It will probably come as a surprise, shock even, to those of you who regularly read this column — thank you both — to discover I sometimes say things I perhaps don't exactly mean. That's not to say I don't believe what I say or say things just for effect, but sometimes I say things when really, I'm just thinking out loud.
As you might imagine, this can cause problems. Sometimes people think I'm crazy when one of those thoughts get spoken... and there's no one around I might actually be having a conversation with. At those times, people, not unjustifiably, have thought I'm talking to an invisible person. If I notice them noticing this I'll occasionally look back at them and say, "Well, are you going to answer me?" Other times, I fall into mock prayer. Either way, it's a tactic known as Sharing the Discomfort.
More frequently, the problem that comes up is when I speak what should be a silent thought and Wonder Wife is within earshot. Not infrequently, this means I'm about to have to do something I was really just thinking about doing someday... maybe... in my dreams.
And that's how I found myself signed up for a series of skate ski lessons last month.
I have no doubt — in fact, I think Pique publisher Bob Barnett might have overheard as well — that I spoke the thought out loud, "Maybe I should take some skate ski lessons." Left to my own devices, it would have been several more seasons before I ever got around to taking skate ski lessons, if ever. I meant it in much the same way as when I said, "Maybe we ought to rebuild the back patio at Smilin' Dog Manor," last summer, an undertaking of gargantuan proportions that is now on the schedule for this summer. To further illustrate what the words, "I think I ought to..." mean to me, I've been saying I ought to rebuild that patio since 2001.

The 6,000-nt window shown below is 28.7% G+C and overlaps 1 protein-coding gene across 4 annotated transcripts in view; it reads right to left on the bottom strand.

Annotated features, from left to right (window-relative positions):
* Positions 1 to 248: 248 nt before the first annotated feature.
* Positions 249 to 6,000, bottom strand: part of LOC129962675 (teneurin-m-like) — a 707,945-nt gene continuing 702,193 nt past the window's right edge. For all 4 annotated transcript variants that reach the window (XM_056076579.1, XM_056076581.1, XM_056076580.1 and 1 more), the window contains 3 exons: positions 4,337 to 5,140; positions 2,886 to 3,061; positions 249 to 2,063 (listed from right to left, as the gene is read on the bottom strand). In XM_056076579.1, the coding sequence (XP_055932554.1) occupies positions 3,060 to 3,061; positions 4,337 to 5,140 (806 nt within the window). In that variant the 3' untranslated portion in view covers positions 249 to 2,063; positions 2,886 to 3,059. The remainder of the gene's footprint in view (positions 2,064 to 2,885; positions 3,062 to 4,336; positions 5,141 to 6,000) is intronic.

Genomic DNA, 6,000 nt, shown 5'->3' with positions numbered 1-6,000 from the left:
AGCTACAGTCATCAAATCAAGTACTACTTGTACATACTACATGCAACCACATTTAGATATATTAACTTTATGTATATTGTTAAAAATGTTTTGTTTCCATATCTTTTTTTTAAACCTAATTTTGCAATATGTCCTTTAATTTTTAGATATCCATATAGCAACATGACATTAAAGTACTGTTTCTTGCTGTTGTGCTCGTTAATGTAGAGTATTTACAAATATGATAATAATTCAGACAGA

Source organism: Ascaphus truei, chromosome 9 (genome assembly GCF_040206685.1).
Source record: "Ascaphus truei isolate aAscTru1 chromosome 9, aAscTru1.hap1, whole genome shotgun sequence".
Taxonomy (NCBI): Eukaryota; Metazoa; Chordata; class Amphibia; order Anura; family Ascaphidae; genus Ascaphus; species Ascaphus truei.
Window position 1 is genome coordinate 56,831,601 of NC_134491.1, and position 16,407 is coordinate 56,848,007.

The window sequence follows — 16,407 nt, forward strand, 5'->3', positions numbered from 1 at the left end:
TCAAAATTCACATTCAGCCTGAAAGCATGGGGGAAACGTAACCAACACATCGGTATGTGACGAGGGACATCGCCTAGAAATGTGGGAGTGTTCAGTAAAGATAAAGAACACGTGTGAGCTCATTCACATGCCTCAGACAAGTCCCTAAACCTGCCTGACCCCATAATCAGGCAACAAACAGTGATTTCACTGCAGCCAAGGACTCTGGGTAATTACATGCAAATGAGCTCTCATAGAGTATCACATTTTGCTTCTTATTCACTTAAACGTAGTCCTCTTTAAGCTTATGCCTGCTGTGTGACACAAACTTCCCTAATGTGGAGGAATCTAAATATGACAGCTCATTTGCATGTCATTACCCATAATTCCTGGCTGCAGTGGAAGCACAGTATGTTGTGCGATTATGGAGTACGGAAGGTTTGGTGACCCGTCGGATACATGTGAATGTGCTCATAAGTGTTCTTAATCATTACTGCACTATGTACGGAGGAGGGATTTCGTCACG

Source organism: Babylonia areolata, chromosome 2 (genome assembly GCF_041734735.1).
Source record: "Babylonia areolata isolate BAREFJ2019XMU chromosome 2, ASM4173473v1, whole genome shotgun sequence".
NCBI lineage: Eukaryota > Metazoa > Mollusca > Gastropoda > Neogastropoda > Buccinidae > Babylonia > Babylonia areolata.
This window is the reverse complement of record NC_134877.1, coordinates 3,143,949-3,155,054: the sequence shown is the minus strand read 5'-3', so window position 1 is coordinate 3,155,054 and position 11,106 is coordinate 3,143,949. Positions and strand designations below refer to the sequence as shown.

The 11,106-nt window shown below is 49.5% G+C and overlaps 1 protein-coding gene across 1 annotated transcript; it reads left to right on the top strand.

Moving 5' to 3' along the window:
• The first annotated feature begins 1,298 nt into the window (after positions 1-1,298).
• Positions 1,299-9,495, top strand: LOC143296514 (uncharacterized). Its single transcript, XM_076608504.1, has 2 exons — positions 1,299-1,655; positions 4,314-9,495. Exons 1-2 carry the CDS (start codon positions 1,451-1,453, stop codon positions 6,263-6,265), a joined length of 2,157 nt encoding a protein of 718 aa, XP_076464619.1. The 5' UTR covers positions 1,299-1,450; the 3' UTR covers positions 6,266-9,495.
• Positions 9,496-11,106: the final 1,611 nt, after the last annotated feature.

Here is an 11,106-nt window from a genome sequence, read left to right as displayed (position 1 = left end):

It's not as though taking skate ski lessons was a bad idea. In fact, taking lessons was a very good idea. Lord knows I wasn't particularly making progress in the absence of lessons and having just discovered there were actually techniques to skate skiing other than flailing helplessly, falling, horking up a lung and walking uphill with my skis on my shoulders, I was kind of interested in finding out what they were.
But lessons, for me, are more often — okay, always — lessons in humiliation. And to be completely honest, I pretty much mastered humiliation before I ever got out of grade school.
To make matters worse, I do not have what you'd call a deep and abiding relationship with cross country skiing. I first tried it shortly after moving to Canada. My wife at the time thought I needed something athletic to do during the nine months of Canadian winter. I thought dashing to the neighbourhood pub was sufficiently athletic. I was, I think the technical term for it is, wrong, at least in her opinion.